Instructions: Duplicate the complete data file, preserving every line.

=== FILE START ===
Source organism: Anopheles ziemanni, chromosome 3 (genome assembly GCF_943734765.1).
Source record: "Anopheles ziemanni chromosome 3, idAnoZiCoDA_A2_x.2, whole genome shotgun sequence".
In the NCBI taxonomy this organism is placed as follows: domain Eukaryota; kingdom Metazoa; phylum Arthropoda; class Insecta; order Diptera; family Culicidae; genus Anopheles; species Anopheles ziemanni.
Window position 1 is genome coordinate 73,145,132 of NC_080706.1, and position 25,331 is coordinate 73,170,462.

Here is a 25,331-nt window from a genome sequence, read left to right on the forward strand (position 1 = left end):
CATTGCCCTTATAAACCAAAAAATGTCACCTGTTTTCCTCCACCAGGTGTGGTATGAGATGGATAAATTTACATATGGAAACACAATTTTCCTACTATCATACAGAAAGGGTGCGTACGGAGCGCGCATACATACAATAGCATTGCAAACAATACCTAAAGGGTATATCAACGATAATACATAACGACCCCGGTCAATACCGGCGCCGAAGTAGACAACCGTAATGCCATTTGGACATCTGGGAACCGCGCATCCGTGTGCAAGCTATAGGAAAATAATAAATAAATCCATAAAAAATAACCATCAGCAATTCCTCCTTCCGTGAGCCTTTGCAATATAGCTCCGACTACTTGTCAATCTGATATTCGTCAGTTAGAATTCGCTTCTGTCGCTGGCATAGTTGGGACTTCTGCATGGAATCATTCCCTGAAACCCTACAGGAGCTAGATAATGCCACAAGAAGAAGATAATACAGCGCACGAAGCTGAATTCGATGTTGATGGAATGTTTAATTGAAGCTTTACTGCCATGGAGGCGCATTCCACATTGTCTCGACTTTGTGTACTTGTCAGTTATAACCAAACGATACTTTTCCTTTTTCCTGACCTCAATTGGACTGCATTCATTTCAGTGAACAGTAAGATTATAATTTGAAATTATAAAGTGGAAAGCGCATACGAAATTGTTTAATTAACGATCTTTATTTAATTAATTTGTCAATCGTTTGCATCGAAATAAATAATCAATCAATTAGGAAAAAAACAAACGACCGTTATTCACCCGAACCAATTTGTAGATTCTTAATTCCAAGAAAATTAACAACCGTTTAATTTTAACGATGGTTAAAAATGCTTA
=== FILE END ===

Source organism: Anopheles ziemanni, chromosome 3 (genome assembly GCF_943734765.1).
Source record: "Anopheles ziemanni chromosome 3, idAnoZiCoDA_A2_x.2, whole genome shotgun sequence".
In the NCBI taxonomy this organism is placed as follows: domain Eukaryota; kingdom Metazoa; phylum Arthropoda; class Insecta; order Diptera; family Culicidae; genus Anopheles; species Anopheles ziemanni.
Window position 1 is genome coordinate 73,145,132 of NC_080706.1, and position 25,331 is coordinate 73,170,462.

Here is a 25,331-nt window from a genome sequence, read left to right on the forward strand (position 1 = left end):
CATTGCCCTTATAAACCAAAAAATGTCACCTGTTTTCCTCCACCAGGTGTGGTATGAGATGGATAAATTTACATATGGAAACACAATTTTCCTACTATCATACAGAAAGGGTGCGTACGGAGCGCGCATACATACAATAGCATTGCAAACAATACCTAAAGGGTATATCAACGATAATACATAACGACCCCGGTCAATACCGGCGCCGAAGTAGACAACCGTAATGCCATTTGGACATCTGGGAACCGCGCATCCGTGTGCAAGCTATAGGAAAATAATAAATAAATCCATAAAAAATAACCATCAGCAATTCCTCCTTCCGTGAGCCTTTGCAATATAGCTCCGACTACTTGTCAATCTGATATTCGTCAGTTAGAATTCGCTTCTGTCGCTGGCATAGTTGGGACTTCTGCATGGAATCATTCCCTGAAACCCTACAGGAGCTAGATAATGCCACAAGAAGAAGATAATACAGCGCACGAAGCTGAATTCGATGTTGATGGAATGTTTAATTGAAGCTTTACTGCCATGGAGGCGCATTCCACATTGTCTCGACTTTGTGTACTTGTCAGTTATAACCAAACGATACTTTTCCTTTTTCCTGACCTCAATTGGACTGCATTCATTTCAGTGAACAGTAAGATTATAATTTGAAATTATAAAGTGGAAAGCGCATACGAAATTGTTTAATTAACGATCTTTATTTAATTAATTTGTCAATCGTTTGCATCGAAATAAATAATCAATCAATTAGGAAAAAAACAAACGACCGTTATTCACCCGAACCAATTTGTAGATTCTTAATTCCAAGAAAATTAACAACCGTTTAATTTTAACGATGGTTAAAAATGCTTA